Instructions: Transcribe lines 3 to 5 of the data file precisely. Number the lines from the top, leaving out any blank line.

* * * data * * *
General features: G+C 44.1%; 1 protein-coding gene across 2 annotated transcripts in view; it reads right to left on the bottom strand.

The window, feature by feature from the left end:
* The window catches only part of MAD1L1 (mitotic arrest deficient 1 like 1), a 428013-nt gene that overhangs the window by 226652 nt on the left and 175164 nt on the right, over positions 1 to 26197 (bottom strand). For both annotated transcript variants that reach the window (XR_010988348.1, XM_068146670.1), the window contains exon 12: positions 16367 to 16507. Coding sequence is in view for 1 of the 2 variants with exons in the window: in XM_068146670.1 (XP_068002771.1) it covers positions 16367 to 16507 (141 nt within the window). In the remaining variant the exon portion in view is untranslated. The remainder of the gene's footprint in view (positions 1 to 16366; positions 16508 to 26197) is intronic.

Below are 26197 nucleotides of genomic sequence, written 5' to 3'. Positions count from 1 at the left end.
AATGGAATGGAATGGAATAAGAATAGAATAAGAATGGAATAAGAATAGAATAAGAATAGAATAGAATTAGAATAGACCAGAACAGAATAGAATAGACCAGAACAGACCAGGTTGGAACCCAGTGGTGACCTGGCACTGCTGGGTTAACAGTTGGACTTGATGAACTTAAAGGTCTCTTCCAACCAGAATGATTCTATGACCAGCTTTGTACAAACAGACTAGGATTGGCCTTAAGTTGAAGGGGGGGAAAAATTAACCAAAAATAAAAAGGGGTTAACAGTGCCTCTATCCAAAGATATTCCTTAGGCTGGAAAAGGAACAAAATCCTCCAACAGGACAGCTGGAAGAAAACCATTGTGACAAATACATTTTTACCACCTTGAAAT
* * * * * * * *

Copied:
* The window catches only part of MAD1L1 (mitotic arrest deficient 1 like 1), a 428013-nt gene that overhangs the window by 226652 nt on the left and 175164 nt on the right, over positions 1 to 26197 (bottom strand). For both annotated transcript variants that reach the window (XR_010988348.1, XM_068146670.1), the window contains exon 12: positions 16367 to 16507. Coding sequence is in view for 1 of the 2 variants with exons in the window: in XM_068146670.1 (XP_068002771.1) it covers positions 16367 to 16507 (141 nt within the window). In the remaining variant the exon portion in view is untranslated. The remainder of the gene's footprint in view (positions 1 to 16366; positions 16508 to 26197) is intronic.

Below are 26197 nucleotides of genomic sequence, written 5' to 3'. Positions count from 1 at the left end.
AATGGAATGGAATGGAATAAGAATAGAATAAGAATGGAATAAGAATAGAATAAGAATAGAATAGAATTAGAATAGACCAGAACAGAATAGAATAGACCAGAACAGACCAGGTTGGAACCCAGTGGTGACCTGGCACTGCTGGGTTAACAGTTGGACTTGATGAACTTAAAGGTCTCTTCCAACCAGAATGATTCTATGACCAGCTTTGTACAAACAGACTAGGATTGGCCTTAAGTTGAAGGGGGGGAAAAATTAACCAAAAATAAAAAGGGGTTAACAGTGCCTCTATCCAAAGATATTCCTTAGGCTGGAAAAGGAACAAAATCCTCCAACAGGACAGCTGGAAGAAAACCATTGTGACAAATACATTTTTACCACCTTGAAAT